The opinions expressed herein are strictly those of the author and do not necessarily reflect the opinions of the Widener Journal of Law, Economics & Race.

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*Patrick Gallo is one of the Articles Editor on the Widener Journal of Law, Economics and Race. To learn more about Patrick Gallo, click here to view his page: Patrick Gallo

[1] Grutter v. Bollinger, 539 U.S. 306, 343 (2003).

[2] See id. at 343.

[3] Id. at 330.

[4] David Leonhardt, Rethinking Affirmative Action, NY TIMES, Oct. 13, 2012 (quoting a 1965 speech of President Lyndon B. Johnson “that laid the groundwork for affirmative action”), available at http://www.nytimes.com/2012/10/14/sunday-review/rethinking-affirmative-action.html?pagewanted=all.

[5] Deborah Archer, Why We Need Race-Conscious Admissions, THE NATIONAL JURIST, Oct. 2012, Vol. 22, No. 2, p. 13.

[6] David Sacks & Peter Theil, The Case Against Affirmative Action, STANFORD MAGAZINE, available at http://alumni.stanford.edu/get/page/magazine/article/?article_id=43448.

[7] Id. (citing Thomas Sowell of the Hoover Institution).

[8] Id.

[9] See Rachel Potucek, Affirmative action: Pros and Cons, K-STATE PERSPECTIVE, Fall 2003 (quoting Professors Krishna Tummala and John Fliter), available at http://www.k-state.edu/media/webzine/0203/aapros&cons.html; see also Leonhardt, supra, Rethinking Affirmative Action; Spencer Lindsay, Status, Not Race, Should Be Basis of Affirmative Action, THE BADGER HERALD, Apr. 25, 2012, available at http://www.huffingtonpost.com/the-badger-herald/status-not-race-should-be_b_1455359.html.

For more information concerning the foregoing topic you can visit the following:

http://www.cbsnews.com/8301-250_162-57529223/supreme-court-takes-up-affirmative-action/?pageNum=2&tag=page

http://usatoday30.usatoday.com/news/education/2010-06-17-diversity17_ST_N.htm

 

 

 

 

Light Skin v. Dark Skin: Is this issue still relevant?

Blog Category: Race & Economics in the Media

By: *Jade Morrison

We have long seen the struggle between “house” and “field Negros” as they were divided based on skin complexion. Spike Lee highlights this phenomenon in his 1988 film entitled “School Daze.” Lee in this film shines light on racism based on skin tone and hair texture in the African American Community.[1] More recently, the African American community took to social media to discuss Gabrielle Douglas’ hair texture, referring to it as “unkempt,” after she won the gold medal during the Olympics.[2] Is colorism still alive? Is the legal community taking this issue seriously?

Are wealthy African Americans expected to look, dress and speak with a certain dialect? Trina Jones in a recent article discussed the social and economic desirability of African Americans (and other ethnic minorities) with lighter skin tones.[3]  Jones shares a case study highly relevant to the legal profession:

A typical example might involve two African- American female associates at a law firm: L.K. Johnson and Shymeka Smith. L.K. Johnson, has permed hair, wears understated jewelry and dresses conservatively. She socializes with her coworkers, avoids committee work involving racial or gender issues. . . . L.K. lives in a predominantly White suburban neighborhood and is very careful to always use standard, crisply enunciated, English. Shymeka Smith has long, flowing dreadlocks and wears African-inspired attire and bold, colorful jewelry. Shymeka tends not to socialize with her coworkers, has been vocal and actively involved in the firm’s diversity committee, lives in the inner city . . .”L.K. is promoted to partner and Shymeka is denied promotion.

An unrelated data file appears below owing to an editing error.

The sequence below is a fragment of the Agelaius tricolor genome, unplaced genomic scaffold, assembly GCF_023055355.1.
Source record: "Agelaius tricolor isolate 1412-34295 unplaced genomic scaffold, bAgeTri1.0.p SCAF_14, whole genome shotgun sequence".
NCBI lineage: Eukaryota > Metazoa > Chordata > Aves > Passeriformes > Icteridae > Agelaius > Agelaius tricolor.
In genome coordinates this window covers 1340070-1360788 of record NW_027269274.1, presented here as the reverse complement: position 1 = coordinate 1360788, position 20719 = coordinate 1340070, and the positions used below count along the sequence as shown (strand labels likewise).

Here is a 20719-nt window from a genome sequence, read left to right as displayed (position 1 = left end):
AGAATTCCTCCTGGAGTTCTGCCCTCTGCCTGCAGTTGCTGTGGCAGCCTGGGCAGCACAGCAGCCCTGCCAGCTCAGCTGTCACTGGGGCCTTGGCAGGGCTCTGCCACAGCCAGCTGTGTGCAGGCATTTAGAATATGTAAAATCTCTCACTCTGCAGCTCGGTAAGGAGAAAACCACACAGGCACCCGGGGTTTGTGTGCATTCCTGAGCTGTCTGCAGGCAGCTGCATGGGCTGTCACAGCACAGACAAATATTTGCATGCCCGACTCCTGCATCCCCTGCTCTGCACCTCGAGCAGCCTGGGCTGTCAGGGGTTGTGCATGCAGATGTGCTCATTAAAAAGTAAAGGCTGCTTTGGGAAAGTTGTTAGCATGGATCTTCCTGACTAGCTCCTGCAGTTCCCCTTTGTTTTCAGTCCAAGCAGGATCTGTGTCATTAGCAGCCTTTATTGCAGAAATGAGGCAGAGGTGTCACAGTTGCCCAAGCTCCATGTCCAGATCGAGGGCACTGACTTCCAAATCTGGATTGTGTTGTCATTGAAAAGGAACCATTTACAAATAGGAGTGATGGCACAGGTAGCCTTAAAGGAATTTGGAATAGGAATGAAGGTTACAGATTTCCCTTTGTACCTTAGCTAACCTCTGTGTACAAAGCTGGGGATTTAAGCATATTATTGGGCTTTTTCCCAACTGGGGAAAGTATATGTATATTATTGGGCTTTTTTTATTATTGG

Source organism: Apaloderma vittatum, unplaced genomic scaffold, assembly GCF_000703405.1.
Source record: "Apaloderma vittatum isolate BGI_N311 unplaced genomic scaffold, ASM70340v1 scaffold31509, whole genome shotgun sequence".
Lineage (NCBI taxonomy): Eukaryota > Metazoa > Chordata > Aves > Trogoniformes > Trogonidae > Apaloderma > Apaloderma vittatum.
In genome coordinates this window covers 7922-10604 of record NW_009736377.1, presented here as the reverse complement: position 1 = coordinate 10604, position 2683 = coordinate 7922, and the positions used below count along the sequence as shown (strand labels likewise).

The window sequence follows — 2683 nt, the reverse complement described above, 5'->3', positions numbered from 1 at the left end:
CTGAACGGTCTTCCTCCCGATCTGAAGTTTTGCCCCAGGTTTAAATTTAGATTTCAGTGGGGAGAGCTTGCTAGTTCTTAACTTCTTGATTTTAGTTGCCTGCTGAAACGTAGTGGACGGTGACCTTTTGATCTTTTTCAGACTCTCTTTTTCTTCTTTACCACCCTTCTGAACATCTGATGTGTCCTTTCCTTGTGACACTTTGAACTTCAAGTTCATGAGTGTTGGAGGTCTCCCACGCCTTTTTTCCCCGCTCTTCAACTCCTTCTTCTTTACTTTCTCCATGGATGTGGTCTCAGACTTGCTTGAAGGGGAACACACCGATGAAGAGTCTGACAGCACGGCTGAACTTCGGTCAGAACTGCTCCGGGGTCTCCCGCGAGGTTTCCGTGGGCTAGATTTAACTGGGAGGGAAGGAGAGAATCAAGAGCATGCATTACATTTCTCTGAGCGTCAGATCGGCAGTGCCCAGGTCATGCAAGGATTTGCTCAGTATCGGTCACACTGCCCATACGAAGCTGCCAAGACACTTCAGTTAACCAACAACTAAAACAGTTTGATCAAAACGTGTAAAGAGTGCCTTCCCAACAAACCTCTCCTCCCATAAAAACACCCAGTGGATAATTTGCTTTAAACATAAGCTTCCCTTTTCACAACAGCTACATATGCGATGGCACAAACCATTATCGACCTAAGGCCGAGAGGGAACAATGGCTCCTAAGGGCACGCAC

Assuming roughly the same talent level, one could argue that Shymeka was passed over because she chose to embrace her racial identity rather than to downplay or distance herself from that identity. That is, Shymeka was harmed because her identity performance did not conform to mainstream norms. According to Professor Kenji Yoshino, Shymeka failed to “cover;” that is, she failed to “mute the difference between herself and the mainstream.”[4] Instead of reflecting racial differences, what Shymeka should have done was to minimize those differences by adopting a racial performance closer to Johnson’s. [5]

Does colorism affect the socioeconomic class of African Americans? Although most courts today recognize colorism claims under Title VII on the grounds of interracial discrimination, however, only a few plaintiffs actually recover under this theory. [6] Colorism claims are mostly seen in the context of employment discrimination. The legal community must take this phenomenon seriously. Colorism affects African Americans and other racial minorities in their everyday lives. The Media and professional establishments have created a stereotypical ideal African American image throughout the course of history. This image is demonstrated by L.K. Johnson in Jones’ article. African Americans should not be forced to choose between their cultural identities and their profession.  Lawyers should not shy away from pursuing colorism claims because of the low rates in which plaintiffs succeed. These claims will help move toward equality for African Americans within their own communities. This will create true diversity, not a superficial concept of diversity based on one’s skin complexion of an organization’s employees.

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*Jade Morrison is currently the External Managing Editor on the Widener Journal of Law, Economics and Race. To learn more about Jade Morrison, click here to visit her page: Jade Morrison

[1]        SCHOOL DAZE (Columbia Pictures 1988)

[2]        Gabrielle Douglas Responds to Her Hair Critics, Oprah.com (Aug. 12, 2012) http://www.oprah.com/own-oprahs-next-chapter/Olympian-Gabrielle-Douglas-Responds-to-Her-Hair-Critics-Video_2.

[3]        Trina Jones, Intra-Group Preferencing: Proving Skin Color and Identity Performance Discrimination, 34 N.Y.U. REV. L. & SOC. CHANGE 657 (2010).

[4]        Kenji Yoshino, Covering: The Hidden Assault on our Civil Rights; Devon W. Carbado & Mitu Gulati, Working Identity, 85 CORNELL L. REV. 1259 (2000);

[5]        Kenji Yoshino, Assimilationist Bias in Equal Protection: The Visibility Presumption and the Case of “Don’t Ask, Don’t Tell,” 108 YALE L.J. 485, 500 (1998).

[6]        See Hansborough v. City of Elkhart Parks and Recreation Dept., 802 F.Supp. 199 (1992); Walker v. Secretary of Treasury I.R.S, 713 F.Supp. 403 ( 1989); Burch v. WDAS AM/FM, No. CIV.A. 00-4852, 2002 WL 1371703 (E.D. Pa. MAR. 12, 2003); Brack v. Shoney’s, Inc., 249 F. Supp. 2d 938 (W.D. Tenn. 2003).